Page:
This column by social psychologist Chris Crandall should be on your reading list at some point this week, if you have not already seen it. Part of what makes the article useful to me is that Crandall and his colleagues at University of Kansas conducted a study in which they contacted 200 Trump supporters and 200 Clinton supporters and asked them about a wide variety of questions, including questions regarding attitudes toward a variety of groups that Trump has insulted over the course of his campaign, including persons with disabilities, Latinos (more specifically those from Mexico), Muslims, immigrants, and people who might be classified as overweight. Half were asked to rate their own views about these groups and the other half were asked what they thought others' attitudes toward these groups were. What was interesting was that participants showed a shift in negative attitudes toward people in these categories - not only by Trump supporters but also Clinton supporters as well - after Trump was named President-Elect. Their perception of the social norms had shifted, and so too had their expressed attitudes.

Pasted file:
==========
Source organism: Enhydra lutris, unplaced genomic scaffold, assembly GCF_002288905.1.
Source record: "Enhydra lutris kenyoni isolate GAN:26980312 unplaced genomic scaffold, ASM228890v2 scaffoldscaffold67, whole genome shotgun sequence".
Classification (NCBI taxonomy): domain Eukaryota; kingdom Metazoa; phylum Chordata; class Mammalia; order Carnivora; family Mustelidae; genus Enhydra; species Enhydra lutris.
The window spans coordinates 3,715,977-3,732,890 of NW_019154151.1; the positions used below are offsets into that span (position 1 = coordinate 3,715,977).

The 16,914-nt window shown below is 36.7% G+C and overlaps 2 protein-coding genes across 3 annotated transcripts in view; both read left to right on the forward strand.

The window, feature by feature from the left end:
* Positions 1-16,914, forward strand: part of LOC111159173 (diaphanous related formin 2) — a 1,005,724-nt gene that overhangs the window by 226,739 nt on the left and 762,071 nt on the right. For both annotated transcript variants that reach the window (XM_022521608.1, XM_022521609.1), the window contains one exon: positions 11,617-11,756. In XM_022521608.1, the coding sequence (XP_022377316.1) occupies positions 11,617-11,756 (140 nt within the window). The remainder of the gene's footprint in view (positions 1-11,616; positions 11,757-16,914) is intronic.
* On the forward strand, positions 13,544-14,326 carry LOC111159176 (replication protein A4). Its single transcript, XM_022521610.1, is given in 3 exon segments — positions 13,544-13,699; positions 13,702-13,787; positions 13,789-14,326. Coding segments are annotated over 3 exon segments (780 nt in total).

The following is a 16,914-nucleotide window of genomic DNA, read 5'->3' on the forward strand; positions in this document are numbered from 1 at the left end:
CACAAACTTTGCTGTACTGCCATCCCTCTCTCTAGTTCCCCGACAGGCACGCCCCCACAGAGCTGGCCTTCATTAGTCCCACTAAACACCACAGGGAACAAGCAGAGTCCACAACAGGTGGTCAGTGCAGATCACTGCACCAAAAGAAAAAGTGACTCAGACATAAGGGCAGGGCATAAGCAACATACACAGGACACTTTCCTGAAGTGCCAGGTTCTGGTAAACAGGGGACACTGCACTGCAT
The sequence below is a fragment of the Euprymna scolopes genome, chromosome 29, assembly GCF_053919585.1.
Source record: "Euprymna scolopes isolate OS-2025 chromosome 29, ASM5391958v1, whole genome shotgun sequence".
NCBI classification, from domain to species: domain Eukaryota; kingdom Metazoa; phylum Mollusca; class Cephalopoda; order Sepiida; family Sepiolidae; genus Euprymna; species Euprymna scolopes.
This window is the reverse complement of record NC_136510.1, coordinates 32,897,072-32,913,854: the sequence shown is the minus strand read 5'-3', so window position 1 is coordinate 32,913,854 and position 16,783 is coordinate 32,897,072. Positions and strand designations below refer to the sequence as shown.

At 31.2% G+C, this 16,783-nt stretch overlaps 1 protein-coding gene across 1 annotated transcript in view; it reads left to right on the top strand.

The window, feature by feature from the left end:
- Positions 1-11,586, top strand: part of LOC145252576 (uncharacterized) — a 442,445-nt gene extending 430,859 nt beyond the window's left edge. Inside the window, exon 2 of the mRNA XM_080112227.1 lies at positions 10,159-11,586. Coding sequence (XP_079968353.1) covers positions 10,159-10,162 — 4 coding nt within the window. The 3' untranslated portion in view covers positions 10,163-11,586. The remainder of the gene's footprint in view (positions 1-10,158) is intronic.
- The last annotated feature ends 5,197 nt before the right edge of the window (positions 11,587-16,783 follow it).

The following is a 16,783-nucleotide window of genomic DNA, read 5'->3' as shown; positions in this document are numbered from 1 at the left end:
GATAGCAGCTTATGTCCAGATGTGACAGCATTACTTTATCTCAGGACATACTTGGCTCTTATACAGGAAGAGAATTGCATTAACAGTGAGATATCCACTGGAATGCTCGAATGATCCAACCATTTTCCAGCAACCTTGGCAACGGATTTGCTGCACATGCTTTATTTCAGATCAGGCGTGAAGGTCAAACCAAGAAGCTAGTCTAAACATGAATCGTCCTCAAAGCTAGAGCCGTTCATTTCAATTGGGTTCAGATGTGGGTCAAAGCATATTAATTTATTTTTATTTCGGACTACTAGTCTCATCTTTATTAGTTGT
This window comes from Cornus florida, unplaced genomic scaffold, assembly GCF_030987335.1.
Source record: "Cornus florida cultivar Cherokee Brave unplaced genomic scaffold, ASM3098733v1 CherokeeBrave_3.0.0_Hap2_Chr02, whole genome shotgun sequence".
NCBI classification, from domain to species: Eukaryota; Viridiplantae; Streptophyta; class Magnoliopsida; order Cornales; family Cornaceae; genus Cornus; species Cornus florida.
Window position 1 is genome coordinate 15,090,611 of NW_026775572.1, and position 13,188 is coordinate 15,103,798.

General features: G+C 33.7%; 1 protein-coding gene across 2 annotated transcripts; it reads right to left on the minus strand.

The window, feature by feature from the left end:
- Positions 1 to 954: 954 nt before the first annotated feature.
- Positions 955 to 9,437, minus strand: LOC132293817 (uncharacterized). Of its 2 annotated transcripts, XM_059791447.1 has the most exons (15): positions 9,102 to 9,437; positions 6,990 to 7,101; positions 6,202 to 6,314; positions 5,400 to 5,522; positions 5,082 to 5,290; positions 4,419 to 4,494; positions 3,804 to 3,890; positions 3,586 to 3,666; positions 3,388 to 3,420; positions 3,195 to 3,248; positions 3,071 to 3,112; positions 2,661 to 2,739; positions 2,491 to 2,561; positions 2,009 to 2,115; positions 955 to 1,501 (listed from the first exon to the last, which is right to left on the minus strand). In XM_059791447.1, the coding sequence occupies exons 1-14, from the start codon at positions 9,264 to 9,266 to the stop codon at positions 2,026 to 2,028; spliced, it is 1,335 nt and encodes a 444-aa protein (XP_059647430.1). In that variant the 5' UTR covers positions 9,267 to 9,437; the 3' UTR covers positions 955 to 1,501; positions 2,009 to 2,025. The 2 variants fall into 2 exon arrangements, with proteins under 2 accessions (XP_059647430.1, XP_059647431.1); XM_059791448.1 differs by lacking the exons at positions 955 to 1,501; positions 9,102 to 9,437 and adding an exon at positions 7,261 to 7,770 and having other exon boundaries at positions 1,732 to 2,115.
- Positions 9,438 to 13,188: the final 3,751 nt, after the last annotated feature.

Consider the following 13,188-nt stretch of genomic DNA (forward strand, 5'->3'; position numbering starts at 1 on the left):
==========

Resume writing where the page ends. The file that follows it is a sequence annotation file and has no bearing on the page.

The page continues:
As Crandall notes, this is certainly not the only example of an experimental study showing a normative shift, but it is one very applicable to our own particular circumstances in the US. It appears that after decades of effort to cultivate more favorable attitudes toward inclusiveness, we are witnessing just how fragile those efforts have been. As a social psychologist who studies aggression, I can see how the shift in attitudes we are now witnessing could have some significant blowback in the coming months and years. What we study in the lab as social psychologists will become even more important and applicable than ever in the years to come. There is much work to be done, and shared with the public.